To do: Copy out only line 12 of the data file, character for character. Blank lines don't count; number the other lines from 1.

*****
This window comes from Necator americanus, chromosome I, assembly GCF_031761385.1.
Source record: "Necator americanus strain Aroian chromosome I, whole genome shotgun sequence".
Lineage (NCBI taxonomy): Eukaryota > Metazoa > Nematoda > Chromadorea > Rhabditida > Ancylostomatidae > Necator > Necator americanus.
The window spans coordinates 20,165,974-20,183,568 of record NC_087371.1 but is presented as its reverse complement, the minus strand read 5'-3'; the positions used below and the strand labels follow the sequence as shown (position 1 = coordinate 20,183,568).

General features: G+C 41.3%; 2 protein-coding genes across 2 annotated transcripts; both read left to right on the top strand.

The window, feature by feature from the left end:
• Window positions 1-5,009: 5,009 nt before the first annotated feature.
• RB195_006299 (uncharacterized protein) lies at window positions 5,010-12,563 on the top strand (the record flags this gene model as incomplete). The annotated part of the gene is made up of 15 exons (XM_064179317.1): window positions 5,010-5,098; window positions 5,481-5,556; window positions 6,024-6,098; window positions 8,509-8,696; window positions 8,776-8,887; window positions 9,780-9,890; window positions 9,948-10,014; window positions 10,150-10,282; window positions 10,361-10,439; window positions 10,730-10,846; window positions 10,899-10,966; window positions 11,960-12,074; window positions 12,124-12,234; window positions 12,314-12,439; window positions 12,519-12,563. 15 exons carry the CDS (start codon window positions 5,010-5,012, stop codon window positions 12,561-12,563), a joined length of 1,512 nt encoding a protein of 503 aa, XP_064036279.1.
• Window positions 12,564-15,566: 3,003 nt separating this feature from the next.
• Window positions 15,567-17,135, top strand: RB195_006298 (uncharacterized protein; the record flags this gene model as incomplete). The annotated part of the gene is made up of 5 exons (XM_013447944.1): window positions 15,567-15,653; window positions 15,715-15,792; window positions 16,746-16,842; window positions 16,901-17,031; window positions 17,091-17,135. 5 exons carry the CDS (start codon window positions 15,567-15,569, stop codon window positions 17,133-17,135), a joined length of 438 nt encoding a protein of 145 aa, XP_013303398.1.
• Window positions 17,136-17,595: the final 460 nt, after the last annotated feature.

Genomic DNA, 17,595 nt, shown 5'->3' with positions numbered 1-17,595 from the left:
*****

Genomic DNA, 17,595 nt, shown 5'->3' with positions numbered 1-17,595 from the left: